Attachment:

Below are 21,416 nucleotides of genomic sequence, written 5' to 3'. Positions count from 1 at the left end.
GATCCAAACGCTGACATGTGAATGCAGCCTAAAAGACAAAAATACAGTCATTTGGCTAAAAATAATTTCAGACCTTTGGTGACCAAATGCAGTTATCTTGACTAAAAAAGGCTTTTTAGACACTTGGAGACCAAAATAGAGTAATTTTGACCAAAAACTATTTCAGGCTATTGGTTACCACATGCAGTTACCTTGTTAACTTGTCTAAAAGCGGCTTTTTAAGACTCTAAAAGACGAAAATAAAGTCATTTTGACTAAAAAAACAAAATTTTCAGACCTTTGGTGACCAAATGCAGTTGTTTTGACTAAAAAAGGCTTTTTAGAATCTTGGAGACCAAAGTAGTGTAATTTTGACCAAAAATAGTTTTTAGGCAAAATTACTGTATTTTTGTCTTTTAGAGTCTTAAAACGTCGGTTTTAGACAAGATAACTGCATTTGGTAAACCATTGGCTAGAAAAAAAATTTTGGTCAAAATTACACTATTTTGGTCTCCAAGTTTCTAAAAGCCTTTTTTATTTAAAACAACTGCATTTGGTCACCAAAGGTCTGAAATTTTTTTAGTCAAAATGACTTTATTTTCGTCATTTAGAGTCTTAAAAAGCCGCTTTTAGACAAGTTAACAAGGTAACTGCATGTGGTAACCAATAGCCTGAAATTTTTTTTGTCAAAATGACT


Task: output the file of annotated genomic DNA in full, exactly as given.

Below are 21,416 nucleotides of genomic sequence, written 5' to 3'. Positions count from 1 at the left end.
GATCCAAACGCTGACATGTGAATGCAGCCTAAAAGACAAAAATACAGTCATTTGGCTAAAAATAATTTCAGACCTTTGGTGACCAAATGCAGTTATCTTGACTAAAAAAGGCTTTTTAGACACTTGGAGACCAAAATAGAGTAATTTTGACCAAAAACTATTTCAGGCTATTGGTTACCACATGCAGTTACCTTGTTAACTTGTCTAAAAGCGGCTTTTTAAGACTCTAAAAGACGAAAATAAAGTCATTTTGACTAAAAAAACAAAATTTTCAGACCTTTGGTGACCAAATGCAGTTGTTTTGACTAAAAAAGGCTTTTTAGAATCTTGGAGACCAAAGTAGTGTAATTTTGACCAAAAATAGTTTTTAGGCAAAATTACTGTATTTTTGTCTTTTAGAGTCTTAAAACGTCGGTTTTAGACAAGATAACTGCATTTGGTAAACCATTGGCTAGAAAAAAAATTTTGGTCAAAATTACACTATTTTGGTCTCCAAGTTTCTAAAAGCCTTTTTTATTTAAAACAACTGCATTTGGTCACCAAAGGTCTGAAATTTTTTTAGTCAAAATGACTTTATTTTCGTCATTTAGAGTCTTAAAAAGCCGCTTTTAGACAAGTTAACAAGGTAACTGCATGTGGTAACCAATAGCCTGAAATTTTTTTTGTCAAAATGACT